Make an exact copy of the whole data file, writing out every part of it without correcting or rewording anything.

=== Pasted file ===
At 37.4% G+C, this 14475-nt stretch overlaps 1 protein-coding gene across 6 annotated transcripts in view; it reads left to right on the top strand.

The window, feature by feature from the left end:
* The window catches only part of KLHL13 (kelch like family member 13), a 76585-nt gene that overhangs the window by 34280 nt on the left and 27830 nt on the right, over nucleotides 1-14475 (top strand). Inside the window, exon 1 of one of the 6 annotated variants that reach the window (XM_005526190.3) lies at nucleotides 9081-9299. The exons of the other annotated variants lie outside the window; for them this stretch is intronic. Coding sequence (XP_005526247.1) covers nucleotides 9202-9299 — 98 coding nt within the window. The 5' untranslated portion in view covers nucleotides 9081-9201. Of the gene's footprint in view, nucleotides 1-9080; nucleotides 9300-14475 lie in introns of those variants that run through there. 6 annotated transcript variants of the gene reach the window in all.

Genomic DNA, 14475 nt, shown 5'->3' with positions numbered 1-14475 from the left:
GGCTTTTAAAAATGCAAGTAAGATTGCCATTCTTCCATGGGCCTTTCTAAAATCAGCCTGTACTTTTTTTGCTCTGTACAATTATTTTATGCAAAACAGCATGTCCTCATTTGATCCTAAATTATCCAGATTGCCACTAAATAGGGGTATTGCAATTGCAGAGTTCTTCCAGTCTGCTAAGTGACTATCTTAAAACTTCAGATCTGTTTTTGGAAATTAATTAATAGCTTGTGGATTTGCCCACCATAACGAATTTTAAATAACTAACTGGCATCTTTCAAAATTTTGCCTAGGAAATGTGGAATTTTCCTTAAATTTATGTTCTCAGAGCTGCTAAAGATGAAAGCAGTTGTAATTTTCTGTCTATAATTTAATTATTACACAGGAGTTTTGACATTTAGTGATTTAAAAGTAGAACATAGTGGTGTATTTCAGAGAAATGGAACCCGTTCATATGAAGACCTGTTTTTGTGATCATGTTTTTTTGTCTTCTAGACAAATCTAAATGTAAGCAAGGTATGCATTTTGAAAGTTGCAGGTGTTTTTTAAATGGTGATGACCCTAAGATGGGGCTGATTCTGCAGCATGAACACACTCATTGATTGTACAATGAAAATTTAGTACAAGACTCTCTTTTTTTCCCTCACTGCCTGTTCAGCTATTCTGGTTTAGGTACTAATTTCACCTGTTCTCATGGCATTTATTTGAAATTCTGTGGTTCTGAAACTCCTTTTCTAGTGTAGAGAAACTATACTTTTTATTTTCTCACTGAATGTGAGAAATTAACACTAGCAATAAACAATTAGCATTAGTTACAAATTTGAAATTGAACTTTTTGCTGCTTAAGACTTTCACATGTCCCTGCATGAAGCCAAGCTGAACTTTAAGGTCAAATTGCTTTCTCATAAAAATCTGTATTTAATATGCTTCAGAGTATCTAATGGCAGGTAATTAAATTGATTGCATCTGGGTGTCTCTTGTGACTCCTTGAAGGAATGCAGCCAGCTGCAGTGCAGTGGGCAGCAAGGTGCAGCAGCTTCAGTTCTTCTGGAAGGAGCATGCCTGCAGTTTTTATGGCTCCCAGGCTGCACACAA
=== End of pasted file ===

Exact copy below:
At 37.4% G+C, this 14475-nt stretch overlaps 1 protein-coding gene across 6 annotated transcripts in view; it reads left to right on the top strand.

The window, feature by feature from the left end:
* The window catches only part of KLHL13 (kelch like family member 13), a 76585-nt gene that overhangs the window by 34280 nt on the left and 27830 nt on the right, over nucleotides 1-14475 (top strand). Inside the window, exon 1 of one of the 6 annotated variants that reach the window (XM_005526190.3) lies at nucleotides 9081-9299. The exons of the other annotated variants lie outside the window; for them this stretch is intronic. Coding sequence (XP_005526247.1) covers nucleotides 9202-9299 — 98 coding nt within the window. The 5' untranslated portion in view covers nucleotides 9081-9201. Of the gene's footprint in view, nucleotides 1-9080; nucleotides 9300-14475 lie in introns of those variants that run through there. 6 annotated transcript variants of the gene reach the window in all.

Genomic DNA, 14475 nt, shown 5'->3' with positions numbered 1-14475 from the left:
GGCTTTTAAAAATGCAAGTAAGATTGCCATTCTTCCATGGGCCTTTCTAAAATCAGCCTGTACTTTTTTTGCTCTGTACAATTATTTTATGCAAAACAGCATGTCCTCATTTGATCCTAAATTATCCAGATTGCCACTAAATAGGGGTATTGCAATTGCAGAGTTCTTCCAGTCTGCTAAGTGACTATCTTAAAACTTCAGATCTGTTTTTGGAAATTAATTAATAGCTTGTGGATTTGCCCACCATAACGAATTTTAAATAACTAACTGGCATCTTTCAAAATTTTGCCTAGGAAATGTGGAATTTTCCTTAAATTTATGTTCTCAGAGCTGCTAAAGATGAAAGCAGTTGTAATTTTCTGTCTATAATTTAATTATTACACAGGAGTTTTGACATTTAGTGATTTAAAAGTAGAACATAGTGGTGTATTTCAGAGAAATGGAACCCGTTCATATGAAGACCTGTTTTTGTGATCATGTTTTTTTGTCTTCTAGACAAATCTAAATGTAAGCAAGGTATGCATTTTGAAAGTTGCAGGTGTTTTTTAAATGGTGATGACCCTAAGATGGGGCTGATTCTGCAGCATGAACACACTCATTGATTGTACAATGAAAATTTAGTACAAGACTCTCTTTTTTTCCCTCACTGCCTGTTCAGCTATTCTGGTTTAGGTACTAATTTCACCTGTTCTCATGGCATTTATTTGAAATTCTGTGGTTCTGAAACTCCTTTTCTAGTGTAGAGAAACTATACTTTTTATTTTCTCACTGAATGTGAGAAATTAACACTAGCAATAAACAATTAGCATTAGTTACAAATTTGAAATTGAACTTTTTGCTGCTTAAGACTTTCACATGTCCCTGCATGAAGCCAAGCTGAACTTTAAGGTCAAATTGCTTTCTCATAAAAATCTGTATTTAATATGCTTCAGAGTATCTAATGGCAGGTAATTAAATTGATTGCATCTGGGTGTCTCTTGTGACTCCTTGAAGGAATGCAGCCAGCTGCAGTGCAGTGGGCAGCAAGGTGCAGCAGCTTCAGTTCTTCTGGAAGGAGCATGCCTGCAGTTTTTATGGCTCCCAGGCTGCACACAA